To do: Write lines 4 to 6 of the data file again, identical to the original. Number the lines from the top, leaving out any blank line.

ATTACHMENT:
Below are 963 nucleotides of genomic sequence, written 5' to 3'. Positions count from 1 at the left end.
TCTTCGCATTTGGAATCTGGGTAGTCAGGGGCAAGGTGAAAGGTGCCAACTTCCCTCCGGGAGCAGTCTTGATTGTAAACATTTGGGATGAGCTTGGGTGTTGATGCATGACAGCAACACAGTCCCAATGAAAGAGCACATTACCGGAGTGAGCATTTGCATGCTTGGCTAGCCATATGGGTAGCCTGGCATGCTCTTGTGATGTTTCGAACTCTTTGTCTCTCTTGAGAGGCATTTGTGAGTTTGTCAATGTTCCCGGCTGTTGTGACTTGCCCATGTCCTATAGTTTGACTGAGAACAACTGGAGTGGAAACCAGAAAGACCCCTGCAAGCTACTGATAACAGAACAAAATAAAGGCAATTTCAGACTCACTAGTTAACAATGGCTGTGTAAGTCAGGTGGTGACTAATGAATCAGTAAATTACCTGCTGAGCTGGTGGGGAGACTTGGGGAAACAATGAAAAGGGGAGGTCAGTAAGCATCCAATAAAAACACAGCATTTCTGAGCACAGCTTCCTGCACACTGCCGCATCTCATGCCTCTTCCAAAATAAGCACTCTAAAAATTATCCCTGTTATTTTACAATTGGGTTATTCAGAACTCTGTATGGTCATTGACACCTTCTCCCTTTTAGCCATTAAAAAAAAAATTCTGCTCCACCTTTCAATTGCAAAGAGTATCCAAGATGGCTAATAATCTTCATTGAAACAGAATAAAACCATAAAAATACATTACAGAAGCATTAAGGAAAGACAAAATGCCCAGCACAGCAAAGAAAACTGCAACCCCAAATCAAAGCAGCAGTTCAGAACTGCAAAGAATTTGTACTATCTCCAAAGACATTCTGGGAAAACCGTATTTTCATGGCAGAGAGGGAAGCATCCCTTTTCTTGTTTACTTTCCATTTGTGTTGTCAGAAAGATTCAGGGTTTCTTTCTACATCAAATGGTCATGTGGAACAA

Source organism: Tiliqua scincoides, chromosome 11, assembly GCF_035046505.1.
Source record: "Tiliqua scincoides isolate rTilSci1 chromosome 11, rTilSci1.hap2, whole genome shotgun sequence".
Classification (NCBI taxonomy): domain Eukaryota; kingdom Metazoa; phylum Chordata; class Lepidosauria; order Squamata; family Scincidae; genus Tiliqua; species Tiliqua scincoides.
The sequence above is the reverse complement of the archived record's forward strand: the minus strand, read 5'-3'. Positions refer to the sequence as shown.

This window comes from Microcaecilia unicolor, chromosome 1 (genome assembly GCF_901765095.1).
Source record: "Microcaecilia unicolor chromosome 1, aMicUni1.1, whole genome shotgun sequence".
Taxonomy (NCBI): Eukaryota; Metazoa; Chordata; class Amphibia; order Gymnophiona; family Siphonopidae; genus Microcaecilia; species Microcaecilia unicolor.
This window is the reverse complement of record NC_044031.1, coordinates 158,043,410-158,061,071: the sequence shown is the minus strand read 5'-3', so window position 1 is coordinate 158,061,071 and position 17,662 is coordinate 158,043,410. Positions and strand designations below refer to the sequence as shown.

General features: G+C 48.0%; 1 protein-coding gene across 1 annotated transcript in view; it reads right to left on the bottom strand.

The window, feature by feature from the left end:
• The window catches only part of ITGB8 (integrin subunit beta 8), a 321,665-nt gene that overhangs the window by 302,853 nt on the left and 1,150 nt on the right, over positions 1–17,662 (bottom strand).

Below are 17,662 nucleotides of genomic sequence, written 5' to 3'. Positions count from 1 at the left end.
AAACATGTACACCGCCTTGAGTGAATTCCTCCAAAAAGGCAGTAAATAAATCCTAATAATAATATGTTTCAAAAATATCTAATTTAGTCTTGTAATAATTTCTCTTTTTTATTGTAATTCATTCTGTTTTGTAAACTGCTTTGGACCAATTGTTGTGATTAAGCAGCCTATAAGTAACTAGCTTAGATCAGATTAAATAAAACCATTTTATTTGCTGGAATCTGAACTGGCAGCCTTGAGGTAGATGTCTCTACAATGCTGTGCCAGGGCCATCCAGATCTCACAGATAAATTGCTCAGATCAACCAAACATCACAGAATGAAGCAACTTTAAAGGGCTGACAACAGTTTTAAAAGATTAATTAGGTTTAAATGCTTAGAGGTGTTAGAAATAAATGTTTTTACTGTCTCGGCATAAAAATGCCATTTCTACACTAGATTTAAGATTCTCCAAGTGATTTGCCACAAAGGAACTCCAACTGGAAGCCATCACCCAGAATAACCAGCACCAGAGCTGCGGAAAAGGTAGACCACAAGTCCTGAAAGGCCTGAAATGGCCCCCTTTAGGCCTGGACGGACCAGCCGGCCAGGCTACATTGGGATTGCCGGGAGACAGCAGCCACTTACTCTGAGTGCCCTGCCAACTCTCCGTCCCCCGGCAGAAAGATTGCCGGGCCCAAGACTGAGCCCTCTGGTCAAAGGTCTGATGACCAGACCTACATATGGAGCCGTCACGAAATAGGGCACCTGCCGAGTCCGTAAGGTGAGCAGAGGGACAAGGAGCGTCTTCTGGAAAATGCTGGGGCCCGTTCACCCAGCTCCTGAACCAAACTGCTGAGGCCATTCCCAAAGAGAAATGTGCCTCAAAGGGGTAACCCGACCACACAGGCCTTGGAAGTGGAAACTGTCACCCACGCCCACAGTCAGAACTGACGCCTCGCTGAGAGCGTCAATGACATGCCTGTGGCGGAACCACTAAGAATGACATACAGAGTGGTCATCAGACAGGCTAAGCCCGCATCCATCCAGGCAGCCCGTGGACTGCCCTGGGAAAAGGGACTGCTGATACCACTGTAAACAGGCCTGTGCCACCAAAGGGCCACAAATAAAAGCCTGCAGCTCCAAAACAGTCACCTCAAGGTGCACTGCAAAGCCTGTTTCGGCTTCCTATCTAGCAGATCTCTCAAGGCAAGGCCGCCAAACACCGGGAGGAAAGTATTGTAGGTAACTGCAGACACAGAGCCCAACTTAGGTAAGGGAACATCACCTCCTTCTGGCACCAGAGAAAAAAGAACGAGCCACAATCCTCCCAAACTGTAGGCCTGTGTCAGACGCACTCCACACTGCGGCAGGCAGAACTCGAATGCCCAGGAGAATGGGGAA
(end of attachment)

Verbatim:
Source record: "Tiliqua scincoides isolate rTilSci1 chromosome 11, rTilSci1.hap2, whole genome shotgun sequence".
Classification (NCBI taxonomy): domain Eukaryota; kingdom Metazoa; phylum Chordata; class Lepidosauria; order Squamata; family Scincidae; genus Tiliqua; species Tiliqua scincoides.
The sequence above is the reverse complement of the archived record's forward strand: the minus strand, read 5'-3'. Positions refer to the sequence as shown.